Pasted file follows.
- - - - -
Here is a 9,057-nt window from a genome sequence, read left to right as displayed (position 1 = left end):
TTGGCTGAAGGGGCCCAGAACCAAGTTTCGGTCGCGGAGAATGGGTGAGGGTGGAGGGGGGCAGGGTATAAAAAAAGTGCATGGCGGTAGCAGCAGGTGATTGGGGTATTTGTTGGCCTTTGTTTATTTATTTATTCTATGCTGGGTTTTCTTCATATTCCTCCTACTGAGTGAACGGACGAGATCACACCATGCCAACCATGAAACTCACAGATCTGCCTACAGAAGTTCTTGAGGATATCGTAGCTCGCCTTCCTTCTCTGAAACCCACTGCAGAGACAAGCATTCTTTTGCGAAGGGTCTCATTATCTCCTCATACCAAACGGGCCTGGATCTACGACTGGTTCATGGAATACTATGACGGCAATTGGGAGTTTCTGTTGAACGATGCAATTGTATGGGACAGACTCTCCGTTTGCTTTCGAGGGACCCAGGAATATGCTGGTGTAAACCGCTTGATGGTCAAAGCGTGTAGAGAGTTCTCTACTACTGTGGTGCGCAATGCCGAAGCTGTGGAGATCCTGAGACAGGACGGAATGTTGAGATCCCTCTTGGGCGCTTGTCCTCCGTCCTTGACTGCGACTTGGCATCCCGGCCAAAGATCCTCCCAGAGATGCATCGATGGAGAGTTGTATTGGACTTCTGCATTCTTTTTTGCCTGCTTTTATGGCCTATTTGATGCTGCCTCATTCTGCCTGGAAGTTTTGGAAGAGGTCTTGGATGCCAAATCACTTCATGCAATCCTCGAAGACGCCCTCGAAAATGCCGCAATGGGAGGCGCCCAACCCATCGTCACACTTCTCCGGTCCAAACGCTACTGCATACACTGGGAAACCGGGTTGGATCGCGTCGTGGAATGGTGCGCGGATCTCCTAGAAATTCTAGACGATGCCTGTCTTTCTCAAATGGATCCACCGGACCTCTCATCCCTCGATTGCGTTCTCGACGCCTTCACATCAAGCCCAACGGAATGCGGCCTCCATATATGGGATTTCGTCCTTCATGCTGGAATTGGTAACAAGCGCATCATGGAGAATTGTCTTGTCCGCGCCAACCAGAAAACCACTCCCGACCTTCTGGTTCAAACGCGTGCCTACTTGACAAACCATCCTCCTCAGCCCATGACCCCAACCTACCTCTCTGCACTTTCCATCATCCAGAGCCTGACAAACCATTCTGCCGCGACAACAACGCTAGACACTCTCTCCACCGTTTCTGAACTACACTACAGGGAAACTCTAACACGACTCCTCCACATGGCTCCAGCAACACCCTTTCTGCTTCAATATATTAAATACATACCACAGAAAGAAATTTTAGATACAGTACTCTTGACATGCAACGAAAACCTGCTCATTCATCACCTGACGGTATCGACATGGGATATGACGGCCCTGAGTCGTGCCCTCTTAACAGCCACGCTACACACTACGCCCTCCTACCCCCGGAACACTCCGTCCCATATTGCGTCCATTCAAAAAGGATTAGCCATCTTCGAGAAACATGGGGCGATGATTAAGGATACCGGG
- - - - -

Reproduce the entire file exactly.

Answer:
Here is a 9,057-nt window from a genome sequence, read left to right as displayed (position 1 = left end):
TTGGCTGAAGGGGCCCAGAACCAAGTTTCGGTCGCGGAGAATGGGTGAGGGTGGAGGGGGGCAGGGTATAAAAAAAGTGCATGGCGGTAGCAGCAGGTGATTGGGGTATTTGTTGGCCTTTGTTTATTTATTTATTCTATGCTGGGTTTTCTTCATATTCCTCCTACTGAGTGAACGGACGAGATCACACCATGCCAACCATGAAACTCACAGATCTGCCTACAGAAGTTCTTGAGGATATCGTAGCTCGCCTTCCTTCTCTGAAACCCACTGCAGAGACAAGCATTCTTTTGCGAAGGGTCTCATTATCTCCTCATACCAAACGGGCCTGGATCTACGACTGGTTCATGGAATACTATGACGGCAATTGGGAGTTTCTGTTGAACGATGCAATTGTATGGGACAGACTCTCCGTTTGCTTTCGAGGGACCCAGGAATATGCTGGTGTAAACCGCTTGATGGTCAAAGCGTGTAGAGAGTTCTCTACTACTGTGGTGCGCAATGCCGAAGCTGTGGAGATCCTGAGACAGGACGGAATGTTGAGATCCCTCTTGGGCGCTTGTCCTCCGTCCTTGACTGCGACTTGGCATCCCGGCCAAAGATCCTCCCAGAGATGCATCGATGGAGAGTTGTATTGGACTTCTGCATTCTTTTTTGCCTGCTTTTATGGCCTATTTGATGCTGCCTCATTCTGCCTGGAAGTTTTGGAAGAGGTCTTGGATGCCAAATCACTTCATGCAATCCTCGAAGACGCCCTCGAAAATGCCGCAATGGGAGGCGCCCAACCCATCGTCACACTTCTCCGGTCCAAACGCTACTGCATACACTGGGAAACCGGGTTGGATCGCGTCGTGGAATGGTGCGCGGATCTCCTAGAAATTCTAGACGATGCCTGTCTTTCTCAAATGGATCCACCGGACCTCTCATCCCTCGATTGCGTTCTCGACGCCTTCACATCAAGCCCAACGGAATGCGGCCTCCATATATGGGATTTCGTCCTTCATGCTGGAATTGGTAACAAGCGCATCATGGAGAATTGTCTTGTCCGCGCCAACCAGAAAACCACTCCCGACCTTCTGGTTCAAACGCGTGCCTACTTGACAAACCATCCTCCTCAGCCCATGACCCCAACCTACCTCTCTGCACTTTCCATCATCCAGAGCCTGACAAACCATTCTGCCGCGACAACAACGCTAGACACTCTCTCCACCGTTTCTGAACTACACTACAGGGAAACTCTAACACGACTCCTCCACATGGCTCCAGCAACACCCTTTCTGCTTCAATATATTAAATACATACCACAGAAAGAAATTTTAGATACAGTACTCTTGACATGCAACGAAAACCTGCTCATTCATCACCTGACGGTATCGACATGGGATATGACGGCCCTGAGTCGTGCCCTCTTAACAGCCACGCTACACACTACGCCCTCCTACCCCCGGAACACTCCGTCCCATATTGCGTCCATTCAAAAAGGATTAGCCATCTTCGAGAAACATGGGGCGATGATTAAGGATACCGGG